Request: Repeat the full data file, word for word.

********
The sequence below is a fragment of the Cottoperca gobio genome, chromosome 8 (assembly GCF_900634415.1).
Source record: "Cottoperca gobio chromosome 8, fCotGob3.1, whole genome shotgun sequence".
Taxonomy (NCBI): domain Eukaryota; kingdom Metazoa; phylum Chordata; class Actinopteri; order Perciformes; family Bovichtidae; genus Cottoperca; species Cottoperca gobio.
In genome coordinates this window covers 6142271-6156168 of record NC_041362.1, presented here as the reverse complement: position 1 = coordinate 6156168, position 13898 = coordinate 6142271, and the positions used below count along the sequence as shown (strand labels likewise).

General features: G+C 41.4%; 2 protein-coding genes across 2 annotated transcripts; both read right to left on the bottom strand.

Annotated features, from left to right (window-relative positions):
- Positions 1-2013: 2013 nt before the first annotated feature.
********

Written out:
The sequence below is a fragment of the Cottoperca gobio genome, chromosome 8 (assembly GCF_900634415.1).
Source record: "Cottoperca gobio chromosome 8, fCotGob3.1, whole genome shotgun sequence".
Taxonomy (NCBI): domain Eukaryota; kingdom Metazoa; phylum Chordata; class Actinopteri; order Perciformes; family Bovichtidae; genus Cottoperca; species Cottoperca gobio.
In genome coordinates this window covers 6142271-6156168 of record NC_041362.1, presented here as the reverse complement: position 1 = coordinate 6156168, position 13898 = coordinate 6142271, and the positions used below count along the sequence as shown (strand labels likewise).

General features: G+C 41.4%; 2 protein-coding genes across 2 annotated transcripts; both read right to left on the bottom strand.

Annotated features, from left to right (window-relative positions):
- Positions 1-2013: 2013 nt before the first annotated feature.